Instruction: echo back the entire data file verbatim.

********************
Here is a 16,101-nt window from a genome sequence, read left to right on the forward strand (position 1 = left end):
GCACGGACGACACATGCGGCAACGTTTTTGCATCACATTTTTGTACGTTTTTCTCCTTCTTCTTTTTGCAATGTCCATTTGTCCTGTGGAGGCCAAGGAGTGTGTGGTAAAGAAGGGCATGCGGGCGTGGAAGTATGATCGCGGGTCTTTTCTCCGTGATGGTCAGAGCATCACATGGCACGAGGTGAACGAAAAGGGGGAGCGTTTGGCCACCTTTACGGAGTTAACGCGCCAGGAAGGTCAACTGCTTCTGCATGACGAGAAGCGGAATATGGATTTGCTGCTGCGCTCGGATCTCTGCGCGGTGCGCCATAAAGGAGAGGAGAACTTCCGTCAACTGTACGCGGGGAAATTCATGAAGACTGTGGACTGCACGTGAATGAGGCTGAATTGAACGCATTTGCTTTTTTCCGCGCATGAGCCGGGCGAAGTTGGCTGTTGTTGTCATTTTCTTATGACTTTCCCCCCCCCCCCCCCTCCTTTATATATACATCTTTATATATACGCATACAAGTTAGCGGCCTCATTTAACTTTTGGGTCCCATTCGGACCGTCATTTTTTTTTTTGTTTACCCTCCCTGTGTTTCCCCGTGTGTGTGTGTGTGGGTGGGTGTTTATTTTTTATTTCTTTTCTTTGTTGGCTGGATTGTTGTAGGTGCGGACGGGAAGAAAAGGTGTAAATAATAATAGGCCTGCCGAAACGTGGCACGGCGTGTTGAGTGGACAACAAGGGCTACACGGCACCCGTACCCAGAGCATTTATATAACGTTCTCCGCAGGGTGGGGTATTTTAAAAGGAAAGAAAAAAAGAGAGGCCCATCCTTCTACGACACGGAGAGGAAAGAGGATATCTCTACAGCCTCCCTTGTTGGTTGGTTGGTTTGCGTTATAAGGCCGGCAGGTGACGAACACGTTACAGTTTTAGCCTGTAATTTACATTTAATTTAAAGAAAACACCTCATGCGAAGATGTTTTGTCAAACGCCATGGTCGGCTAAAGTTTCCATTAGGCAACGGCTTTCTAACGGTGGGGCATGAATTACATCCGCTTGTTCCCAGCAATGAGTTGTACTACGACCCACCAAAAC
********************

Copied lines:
Here is a 16,101-nt window from a genome sequence, read left to right on the forward strand (position 1 = left end):
GCACGGACGACACATGCGGCAACGTTTTTGCATCACATTTTTGTACGTTTTTCTCCTTCTTCTTTTTGCAATGTCCATTTGTCCTGTGGAGGCCAAGGAGTGTGTGGTAAAGAAGGGCATGCGGGCGTGGAAGTATGATCGCGGGTCTTTTCTCCGTGATGGTCAGAGCATCACATGGCACGAGGTGAACGAAAAGGGGGAGCGTTTGGCCACCTTTACGGAGTTAACGCGCCAGGAAGGTCAACTGCTTCTGCATGACGAGAAGCGGAATATGGATTTGCTGCTGCGCTCGGATCTCTGCGCGGTGCGCCATAAAGGAGAGGAGAACTTCCGTCAACTGTACGCGGGGAAATTCATGAAGACTGTGGACTGCACGTGAATGAGGCTGAATTGAACGCATTTGCTTTTTTCCGCGCATGAGCCGGGCGAAGTTGGCTGTTGTTGTCATTTTCTTATGACTTTCCCCCCCCCCCCCCCTCCTTTATATATACATCTTTATATATACGCATACAAGTTAGCGGCCTCATTTAACTTTTGGGTCCCATTCGGACCGTCATTTTTTTTTTTGTTTACCCTCCCTGTGTTTCCCCGTGTGTGTGTGTGTGGGTGGGTGTTTATTTTTTATTTCTTTTCTTTGTTGGCTGGATTGTTGTAGGTGCGGACGGGAAGAAAAGGTGTAAATAATAATAGGCCTGCCGAAACGTGGCACGGCGTGTTGAGTGGACAACAAGGGCTACACGGCACCCGTACCCAGAGCATTTATATAACGTTCTCCGCAGGGTGGGGTATTTTAAAAGGAAAGAAAAAAAGAGAGGCCCATCCTTCTACGACACGGAGAGGAAAGAGGATATCTCTACAGCCTCCCTTGTTGGTTGGTTGGTTTGCGTTATAAGGCCGGCAGGTGACGAACACGTTACAGTTTTAGCCTGTAATTTACATTTAATTTAAAGAAAACACCTCATGCGAAGATGTTTTGTCAAACGCCATGGTCGGCTAAAGTTTCCATTAGGCAACGGCTTTCTAACGGTGGGGCATGAATTACATCCGCTTGTTCCCAGCAATGAGTTGTACTACGACCCACCAAAAC